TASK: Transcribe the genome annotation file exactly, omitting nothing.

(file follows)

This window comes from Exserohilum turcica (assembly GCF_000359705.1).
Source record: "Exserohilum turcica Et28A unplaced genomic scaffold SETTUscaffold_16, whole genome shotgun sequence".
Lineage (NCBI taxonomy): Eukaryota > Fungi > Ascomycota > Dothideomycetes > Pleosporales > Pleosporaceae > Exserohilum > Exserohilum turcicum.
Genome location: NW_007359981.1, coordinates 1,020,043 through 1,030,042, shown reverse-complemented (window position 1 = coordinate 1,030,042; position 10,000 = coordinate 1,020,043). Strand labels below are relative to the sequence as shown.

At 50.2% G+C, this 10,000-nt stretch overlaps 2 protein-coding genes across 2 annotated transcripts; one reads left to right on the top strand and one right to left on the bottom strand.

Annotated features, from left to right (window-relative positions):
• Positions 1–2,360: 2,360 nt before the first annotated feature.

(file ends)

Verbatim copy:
This window comes from Exserohilum turcica (assembly GCF_000359705.1).
Source record: "Exserohilum turcica Et28A unplaced genomic scaffold SETTUscaffold_16, whole genome shotgun sequence".
Lineage (NCBI taxonomy): Eukaryota > Fungi > Ascomycota > Dothideomycetes > Pleosporales > Pleosporaceae > Exserohilum > Exserohilum turcicum.
Genome location: NW_007359981.1, coordinates 1,020,043 through 1,030,042, shown reverse-complemented (window position 1 = coordinate 1,030,042; position 10,000 = coordinate 1,020,043). Strand labels below are relative to the sequence as shown.

At 50.2% G+C, this 10,000-nt stretch overlaps 2 protein-coding genes across 2 annotated transcripts; one reads left to right on the top strand and one right to left on the bottom strand.

Annotated features, from left to right (window-relative positions):
• Positions 1–2,360: 2,360 nt before the first annotated feature.